It is often the case that their partner in this relationship believes they are already as loving as they could possibly be, and cannot understand why they are being asked for something to be different.

But the partner who knows, or at least feels,  that something truly important and vital is not happening in the relationship may not even be able to explain to the other why they feel so unhappy.

This can creates much confusion and distress for both parties.

The one who doesn’t understand what the problem is may feel unjustly accused, and wonder begin to resent for even raising the issue.

In response, the person raising the issue may start to believe that the problem is with them.  They may conclude (or even be told) they are too needy or that there is something wrong with them they need to solve by their self.

It is not surprising therefore, that when this struggle arises it leads to almost unresolvable conflict.

As a therapist, when I see couples in my practice there is invariably an imbalance between the two partners in terms of their comparative levels of current psychological development.  What satisfies one partner and makes them happy simply doesn’t work for the other; it is not enough.  The net result is that as one partner is pulling for the relationship to change, the other partner is resisting and often pulling for it to remain the same.

Typically, the central issue for change seems to revolve around the ability of the dissatisfied partner who wants more intimacy to properly understand what they are looking for, and to identify this to the resistant partner. Then the question becomes “To what degree can the resistant partner come on side with the wishes of the one seeking change”.

If the initially resistant partner is able and willing to change, then the transition to a higher functioning relationship tends to be fairly smooth and very rewarding for the couple.

If the resistant partner is unwilling to change or unable to do so,  then some very difficult issues arise and it is here that  challenges begin.

The next article will look at this situation is greater detail.

16 Jun

For Crying Out Loud

Several years ago I was seeing a young woman in my practice who was struggling with depression following the recent death of her mother. In spite of how sad and distressed she looked, she seemed to be struggling to let herself cry.

When I commented that she seemed to be having difficulties accepting her feelings, she responded that this was not actually the problem for her.  Rather, she was concerned that if she truly expressed what she was feeling, other people in the building would hear her and wonder if something was wrong, if perhaps she was being attacked.

She didn’t want to just cry softly.  She wanted to yell and scream and protest that her mother died too young and her loss was too painful to bare.  She wasn’t able to do this in the privacy of her apartment building, and she was also worried about doing it here. She was afraid that if she released this in my office someone might alert security or call the police and she didn’t want that to happen.

I sat in my chair for a while watching her closely and thinking about what she had said.  I could understand she was holding a lot inside and if she let it out it would probably burst like a damn and flood the room.  I was pretty sure I could listen to all of this, but I could imagine that people out side might indeed wonder what was going on and be worried.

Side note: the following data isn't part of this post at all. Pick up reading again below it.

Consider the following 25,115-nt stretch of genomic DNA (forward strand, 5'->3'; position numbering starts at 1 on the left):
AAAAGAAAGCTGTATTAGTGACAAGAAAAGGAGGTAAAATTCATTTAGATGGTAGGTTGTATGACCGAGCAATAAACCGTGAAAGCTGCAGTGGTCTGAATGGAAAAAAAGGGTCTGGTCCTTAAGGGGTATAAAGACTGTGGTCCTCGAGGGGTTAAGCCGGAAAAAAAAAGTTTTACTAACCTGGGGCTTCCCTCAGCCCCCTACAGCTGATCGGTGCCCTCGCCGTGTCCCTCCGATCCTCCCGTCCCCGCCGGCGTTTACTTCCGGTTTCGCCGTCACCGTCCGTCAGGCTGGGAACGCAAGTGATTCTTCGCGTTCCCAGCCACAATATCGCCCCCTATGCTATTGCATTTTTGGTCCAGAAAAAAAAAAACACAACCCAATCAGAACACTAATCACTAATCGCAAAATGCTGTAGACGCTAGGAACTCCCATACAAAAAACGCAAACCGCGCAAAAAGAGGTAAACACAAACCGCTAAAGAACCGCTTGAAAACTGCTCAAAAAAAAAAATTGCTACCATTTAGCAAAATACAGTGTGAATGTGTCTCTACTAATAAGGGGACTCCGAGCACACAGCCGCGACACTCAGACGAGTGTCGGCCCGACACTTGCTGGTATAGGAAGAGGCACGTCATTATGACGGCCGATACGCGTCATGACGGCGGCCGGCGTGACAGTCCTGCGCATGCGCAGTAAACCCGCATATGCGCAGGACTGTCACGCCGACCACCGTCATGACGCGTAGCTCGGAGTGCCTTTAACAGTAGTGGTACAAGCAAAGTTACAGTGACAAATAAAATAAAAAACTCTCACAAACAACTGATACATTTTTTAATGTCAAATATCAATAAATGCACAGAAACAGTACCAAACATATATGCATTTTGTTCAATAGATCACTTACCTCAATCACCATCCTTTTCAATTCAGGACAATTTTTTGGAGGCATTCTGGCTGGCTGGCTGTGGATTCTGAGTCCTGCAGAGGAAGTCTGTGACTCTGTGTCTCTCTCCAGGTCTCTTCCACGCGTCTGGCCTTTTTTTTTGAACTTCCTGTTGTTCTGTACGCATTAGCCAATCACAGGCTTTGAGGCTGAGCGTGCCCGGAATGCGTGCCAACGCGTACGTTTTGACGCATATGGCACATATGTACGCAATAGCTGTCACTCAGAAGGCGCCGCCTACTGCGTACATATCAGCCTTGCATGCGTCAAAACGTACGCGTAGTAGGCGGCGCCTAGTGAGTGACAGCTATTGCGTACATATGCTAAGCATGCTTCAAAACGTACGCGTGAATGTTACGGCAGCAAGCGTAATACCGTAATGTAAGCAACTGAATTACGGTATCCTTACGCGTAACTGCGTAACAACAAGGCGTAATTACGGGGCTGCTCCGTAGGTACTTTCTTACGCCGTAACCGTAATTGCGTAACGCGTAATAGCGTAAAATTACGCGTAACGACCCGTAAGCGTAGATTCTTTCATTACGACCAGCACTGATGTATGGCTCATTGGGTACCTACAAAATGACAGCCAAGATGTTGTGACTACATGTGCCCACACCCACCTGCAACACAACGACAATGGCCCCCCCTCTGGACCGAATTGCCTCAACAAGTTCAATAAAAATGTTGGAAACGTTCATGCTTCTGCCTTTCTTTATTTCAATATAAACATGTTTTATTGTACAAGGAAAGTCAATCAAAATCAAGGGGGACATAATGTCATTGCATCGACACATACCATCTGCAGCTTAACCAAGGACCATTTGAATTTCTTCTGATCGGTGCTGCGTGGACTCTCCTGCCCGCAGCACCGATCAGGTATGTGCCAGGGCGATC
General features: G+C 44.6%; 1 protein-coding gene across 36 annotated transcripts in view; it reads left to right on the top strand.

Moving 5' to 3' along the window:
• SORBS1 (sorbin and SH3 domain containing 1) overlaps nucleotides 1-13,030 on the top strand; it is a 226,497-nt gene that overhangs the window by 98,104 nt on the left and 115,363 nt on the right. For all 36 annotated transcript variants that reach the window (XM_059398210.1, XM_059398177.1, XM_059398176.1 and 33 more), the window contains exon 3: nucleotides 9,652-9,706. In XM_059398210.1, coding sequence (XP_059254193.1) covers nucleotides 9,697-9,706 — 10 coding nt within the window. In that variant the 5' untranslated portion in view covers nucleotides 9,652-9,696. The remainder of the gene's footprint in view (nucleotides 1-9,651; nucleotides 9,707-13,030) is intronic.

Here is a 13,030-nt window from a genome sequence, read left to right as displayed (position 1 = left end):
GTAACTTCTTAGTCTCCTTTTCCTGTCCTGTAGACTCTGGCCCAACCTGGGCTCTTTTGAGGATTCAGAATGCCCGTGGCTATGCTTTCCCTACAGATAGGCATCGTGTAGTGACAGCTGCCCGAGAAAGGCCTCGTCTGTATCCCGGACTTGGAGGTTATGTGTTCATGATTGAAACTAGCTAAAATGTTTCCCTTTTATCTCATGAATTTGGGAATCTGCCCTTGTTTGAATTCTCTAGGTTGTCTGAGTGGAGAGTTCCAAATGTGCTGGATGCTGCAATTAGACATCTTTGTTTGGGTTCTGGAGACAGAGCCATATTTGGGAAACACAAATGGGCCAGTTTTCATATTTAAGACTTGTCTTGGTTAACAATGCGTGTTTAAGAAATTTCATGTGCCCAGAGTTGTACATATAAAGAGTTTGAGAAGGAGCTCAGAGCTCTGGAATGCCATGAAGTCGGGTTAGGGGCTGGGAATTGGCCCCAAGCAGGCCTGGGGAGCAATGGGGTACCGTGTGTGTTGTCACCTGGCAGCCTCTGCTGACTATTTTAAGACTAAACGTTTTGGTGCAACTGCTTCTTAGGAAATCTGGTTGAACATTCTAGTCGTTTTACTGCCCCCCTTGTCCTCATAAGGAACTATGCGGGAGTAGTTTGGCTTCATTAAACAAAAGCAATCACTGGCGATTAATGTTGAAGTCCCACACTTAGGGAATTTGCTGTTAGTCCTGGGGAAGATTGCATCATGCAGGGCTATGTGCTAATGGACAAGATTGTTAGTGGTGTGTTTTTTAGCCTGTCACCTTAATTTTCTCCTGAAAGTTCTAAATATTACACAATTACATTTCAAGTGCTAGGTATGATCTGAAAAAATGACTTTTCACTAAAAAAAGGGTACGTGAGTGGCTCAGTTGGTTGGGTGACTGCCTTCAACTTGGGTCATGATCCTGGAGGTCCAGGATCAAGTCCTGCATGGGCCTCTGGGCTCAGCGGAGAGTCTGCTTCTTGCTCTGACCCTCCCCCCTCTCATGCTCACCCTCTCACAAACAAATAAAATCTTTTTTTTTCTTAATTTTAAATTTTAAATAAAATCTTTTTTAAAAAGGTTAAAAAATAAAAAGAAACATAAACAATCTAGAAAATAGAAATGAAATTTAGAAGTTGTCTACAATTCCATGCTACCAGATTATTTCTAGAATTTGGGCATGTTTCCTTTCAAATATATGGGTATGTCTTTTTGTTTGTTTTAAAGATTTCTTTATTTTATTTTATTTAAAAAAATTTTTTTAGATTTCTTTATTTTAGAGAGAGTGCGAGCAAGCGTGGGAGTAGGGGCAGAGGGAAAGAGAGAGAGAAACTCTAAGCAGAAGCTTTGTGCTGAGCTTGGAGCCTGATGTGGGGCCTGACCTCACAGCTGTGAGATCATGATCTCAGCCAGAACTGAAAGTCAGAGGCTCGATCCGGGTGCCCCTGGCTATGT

I began to think where this woman could go and yell as loudly and as long as she wanted without worrying how others would respond. The more I thought about this the more I realized her concerns were quite valid.

It seems to be remarkably hard in our society to simply and freely express what is in our minds and in our hearts.  Even with loved ones in the privacy of our own homes there always seems to be a limit to what we can say.

Sometimes we just need to let things out.  Sometimes we just need to know that someone cares enough for us to listen to what we have to say, however we say it and whatever it sounds like. Not because we want them to fix it; we just don’t want to hold onto it any longer.

It is not just having a place to express oneself  that is important, but also learning how to do it in such a way that we can truly listen to ourselves. When we cannot experience we cannot learn. As we learn to trust rather than fear ourselves, we experience the freedom to explore further, and so we learn and grow.

When we are afraid to let others hear us it adds one more level of complexity to the already difficult struggle of finding out who we truly are.  The fear that we cannot let ourselves out anywhere to anyone is a disturbing and distressing reality.

If there is any fundamental action I try to encourage in the people I see in my practice, it is for them to find a way to express what could not be expressed before. Most people have not allowed themselves to do this since they were a child.  As adults, most people cannot do it now even if they are given the chance. And they don’t even realize it.

Without this growth there will always be pain and suffering in your life.  Although, even with growth, there will be pain.  But the pointless of it all will end. And when we activate our own compassion and acceptance for that suffering, we will  discover some of the most important lessons life has to offer.